July 27, 2021 Special Dispatch No. 9466

Senior Saudi Journalist: Tunisian President Kais Saied Saved His Country From The Muslim Brotherhood's Attempt To Wreak Chaos

July 27, 2021
Saudi Arabia, North Africa | Special Dispatch No. 9466

In his July 27, 2021 column in the Saudi Al-Sharq Al-Awsat daily, senior Saudi journalist 'Abd Al-Rahman Al-Rashed praised Tunisian President Kais Saied's dismissal of Prime Minister Hichem Mechichi and his suspension of parliamentary activity. The parliament is headed by Rached Ghannouchi, chairman of the Ennahda Party, which is the Muslim Brotherhood (MB) party in the country.

According to Al-Rashed, in recent months the MB in Tunisia had created artificial crises and deliberately attempted to wreak chaos and bring the country to collapse, in the hope of exploiting the anarchy that could result to retake control of the country. Calling President Saied's moves "a rescue operation for Tunisia," Al-Rashed stressed that just as the MB had been uprooted in Sudan and in Egypt, its rule is now failing in Tunisia – its last stronghold in the region. He added that the MB rule in Tunisia had proven that it is a fascist religious movement which has no place in the current era.

'Abd Al-Rahman Al-Rashd (Source:

The following are translated excerpts from his column:

"It appears that the doors have closed for the MB movement. Even its alternative capital city, Istanbul, no longer welcomes its fleeing members. Following Egypt and Sudan, now Tunisia is announcing the death of the MB's reign. Tunisia was the [MB's] first gate [to power] and its most important achievement in the past decade, and today it is the last of its strongholds to fall.

"The demise of the MB in Tunisia today is no surprise – on the contrary, it is coming years later than anticipated. Its fall was caused by the fact that it was a partner in the government, and because it linked itself to chaos, assassinations, and actions aimed maliciously at thwarting the government's functioning after it lost its control of it.

"Tunisian President Kais Saied clearly warned that what was going on [in the country] would likely lead to intervention on his part. But it [i.e. the MB] thought that he would not dare [to act] and that it would again control the country... [Saied's] emergency measures came as a rescue operation prior to a collapse. The parliament had [recently] become paralyzed, so [Saied] suspended its authority, and also fired the prime minister after his government failed...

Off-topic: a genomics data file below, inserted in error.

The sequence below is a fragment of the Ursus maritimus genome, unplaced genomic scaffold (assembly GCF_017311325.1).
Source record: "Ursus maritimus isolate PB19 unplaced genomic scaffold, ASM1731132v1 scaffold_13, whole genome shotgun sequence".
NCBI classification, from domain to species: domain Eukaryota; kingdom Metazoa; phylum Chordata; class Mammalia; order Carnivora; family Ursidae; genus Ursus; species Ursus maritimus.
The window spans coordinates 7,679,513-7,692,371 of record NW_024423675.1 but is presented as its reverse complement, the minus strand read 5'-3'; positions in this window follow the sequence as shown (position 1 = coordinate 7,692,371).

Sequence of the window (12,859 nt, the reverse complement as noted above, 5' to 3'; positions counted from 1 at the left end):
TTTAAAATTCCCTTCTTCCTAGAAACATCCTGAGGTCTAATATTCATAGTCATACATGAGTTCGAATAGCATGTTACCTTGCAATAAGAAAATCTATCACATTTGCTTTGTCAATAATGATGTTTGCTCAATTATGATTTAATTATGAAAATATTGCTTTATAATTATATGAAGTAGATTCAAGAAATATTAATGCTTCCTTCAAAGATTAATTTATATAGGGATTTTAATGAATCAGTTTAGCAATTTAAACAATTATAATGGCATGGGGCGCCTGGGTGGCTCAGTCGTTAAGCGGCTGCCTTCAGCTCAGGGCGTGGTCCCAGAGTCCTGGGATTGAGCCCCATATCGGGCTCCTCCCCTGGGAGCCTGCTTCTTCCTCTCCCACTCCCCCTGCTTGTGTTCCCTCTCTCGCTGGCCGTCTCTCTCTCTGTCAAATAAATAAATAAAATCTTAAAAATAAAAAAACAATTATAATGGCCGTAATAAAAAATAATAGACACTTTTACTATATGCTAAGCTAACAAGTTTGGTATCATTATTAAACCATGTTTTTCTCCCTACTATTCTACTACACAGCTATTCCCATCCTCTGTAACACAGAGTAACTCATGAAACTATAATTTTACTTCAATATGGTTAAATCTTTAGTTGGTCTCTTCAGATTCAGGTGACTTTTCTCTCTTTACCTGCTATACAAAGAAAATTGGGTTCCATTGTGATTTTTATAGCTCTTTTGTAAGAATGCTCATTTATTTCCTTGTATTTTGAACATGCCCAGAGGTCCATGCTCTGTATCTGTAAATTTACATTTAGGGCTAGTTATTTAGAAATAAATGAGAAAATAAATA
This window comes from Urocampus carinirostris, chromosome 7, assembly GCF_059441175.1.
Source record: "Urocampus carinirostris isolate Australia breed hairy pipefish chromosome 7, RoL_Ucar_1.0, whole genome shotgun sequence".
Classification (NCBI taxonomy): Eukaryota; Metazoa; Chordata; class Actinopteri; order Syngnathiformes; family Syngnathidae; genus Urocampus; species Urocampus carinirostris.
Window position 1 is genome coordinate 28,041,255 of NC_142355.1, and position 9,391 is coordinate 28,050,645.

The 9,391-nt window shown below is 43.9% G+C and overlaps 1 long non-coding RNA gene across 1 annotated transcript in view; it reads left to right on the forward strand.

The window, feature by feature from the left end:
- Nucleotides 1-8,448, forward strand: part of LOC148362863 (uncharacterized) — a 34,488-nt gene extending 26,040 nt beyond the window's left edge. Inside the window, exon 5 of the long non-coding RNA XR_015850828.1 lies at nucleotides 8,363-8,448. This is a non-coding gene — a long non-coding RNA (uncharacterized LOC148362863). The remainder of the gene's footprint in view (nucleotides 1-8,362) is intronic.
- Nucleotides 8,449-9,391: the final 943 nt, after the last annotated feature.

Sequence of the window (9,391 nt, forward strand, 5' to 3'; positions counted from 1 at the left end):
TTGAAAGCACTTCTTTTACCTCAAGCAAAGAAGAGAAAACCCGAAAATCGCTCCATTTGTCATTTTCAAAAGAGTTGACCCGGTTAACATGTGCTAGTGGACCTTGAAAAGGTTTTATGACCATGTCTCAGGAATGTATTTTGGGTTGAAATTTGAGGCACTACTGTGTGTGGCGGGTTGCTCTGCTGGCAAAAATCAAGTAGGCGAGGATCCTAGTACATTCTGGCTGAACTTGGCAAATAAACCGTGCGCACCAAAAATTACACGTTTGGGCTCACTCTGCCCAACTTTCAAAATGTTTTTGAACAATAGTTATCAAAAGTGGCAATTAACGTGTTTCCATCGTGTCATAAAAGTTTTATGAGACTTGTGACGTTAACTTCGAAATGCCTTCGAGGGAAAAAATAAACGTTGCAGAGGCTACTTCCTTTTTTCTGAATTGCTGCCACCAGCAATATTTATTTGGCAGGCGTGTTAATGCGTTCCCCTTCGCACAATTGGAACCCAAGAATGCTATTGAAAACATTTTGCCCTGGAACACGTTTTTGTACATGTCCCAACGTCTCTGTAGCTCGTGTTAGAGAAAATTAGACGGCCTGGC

"They [i.e. the MB]  wanted the president['s status] to be merely formal – but he became the voice of the Tunisian citizen. Today he is a real president, with an opportunity to fix [areas in which] the government and parliament failed. It is hard to understand the factors [which led to] the artificial chaos that has [recently] prevailed [in the country]. Why didn't the Ennahda Party's leaders and members of parliament not back down in recent months so as to neutralize the tension? They likely thought that the crisis would bring the people out into the streets and lead to a repeat of the December 2010 scenario [i.e. the Arab Spring protests and events that brought down the government of president Zine El Abidine Ben Ali] and that by means of this chaos they would climb the ladder back to power.

"The problem is that the Ennahda Party wants to rule without following the rules... and now it is protesting against [President Saied's] emergency measures and calling them a violation of the constitution and a coup.

"Kais Saied is the elected president and he won in 2019 with a wide margin. How can an elected president stage a coup against himself? What he is actually doing is rescuing the Tunisian regime and Tunisia as a country from the chaos that is already evident. The impetus for change was the crises in the health [system], the cost of living, and the constitution. Most of these crises were caused by delaying tactics and deliberate attempts to thwart [solutions to them]. Each time the president wanted to intervene because the country was on the verge of disaster, these elements [i.e. the MB] said he should stay in his palace. As the crises continued, the president had two choices: to resign and to face future harassment by rivals accusing him of incompetence, or to intervene and announce the necessary change.

"The additional dimension of the [current] campaign in Tunisia is [its connection to] the anti-MB campaign in the Middle East – [the MB] was uprooted from Sudan in 2019 and from Egypt in 2013. The MB in Tunisia had a chance to rule for a long time, [and its regime] is proof that it is a religious movement with a fascist political agenda that has no place in this era."[1]


[1] Al-Sharq Al-Awsat (London), July 27, 2021.


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